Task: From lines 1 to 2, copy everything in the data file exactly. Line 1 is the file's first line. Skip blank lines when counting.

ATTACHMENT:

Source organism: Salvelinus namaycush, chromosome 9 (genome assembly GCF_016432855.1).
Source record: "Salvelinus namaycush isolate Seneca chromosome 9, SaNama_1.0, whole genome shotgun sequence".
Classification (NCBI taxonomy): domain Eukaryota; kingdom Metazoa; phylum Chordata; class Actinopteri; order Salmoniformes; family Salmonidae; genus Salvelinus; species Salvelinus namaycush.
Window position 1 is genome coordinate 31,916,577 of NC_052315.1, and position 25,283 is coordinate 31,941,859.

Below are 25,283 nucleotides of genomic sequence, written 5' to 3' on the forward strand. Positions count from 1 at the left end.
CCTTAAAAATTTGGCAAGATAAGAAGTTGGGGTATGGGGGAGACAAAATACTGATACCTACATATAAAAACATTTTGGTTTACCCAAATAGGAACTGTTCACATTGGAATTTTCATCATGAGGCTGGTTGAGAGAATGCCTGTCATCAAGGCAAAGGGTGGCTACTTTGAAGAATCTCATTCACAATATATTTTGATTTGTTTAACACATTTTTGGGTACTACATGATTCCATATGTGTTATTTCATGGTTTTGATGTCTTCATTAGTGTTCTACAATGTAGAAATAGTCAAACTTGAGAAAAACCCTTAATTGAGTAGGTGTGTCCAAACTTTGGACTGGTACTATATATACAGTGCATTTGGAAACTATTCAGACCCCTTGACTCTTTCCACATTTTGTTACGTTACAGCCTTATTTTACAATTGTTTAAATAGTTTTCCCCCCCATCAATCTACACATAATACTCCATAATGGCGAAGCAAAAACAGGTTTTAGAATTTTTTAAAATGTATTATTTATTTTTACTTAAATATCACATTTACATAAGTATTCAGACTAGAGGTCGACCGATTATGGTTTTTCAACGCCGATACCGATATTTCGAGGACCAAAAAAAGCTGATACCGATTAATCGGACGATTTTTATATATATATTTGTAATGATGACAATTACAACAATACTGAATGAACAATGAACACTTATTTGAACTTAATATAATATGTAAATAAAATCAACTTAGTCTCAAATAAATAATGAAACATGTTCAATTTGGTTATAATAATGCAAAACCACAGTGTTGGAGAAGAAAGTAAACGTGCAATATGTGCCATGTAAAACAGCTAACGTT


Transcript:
Source organism: Salvelinus namaycush, chromosome 9 (genome assembly GCF_016432855.1).
Source record: "Salvelinus namaycush isolate Seneca chromosome 9, SaNama_1.0, whole genome shotgun sequence".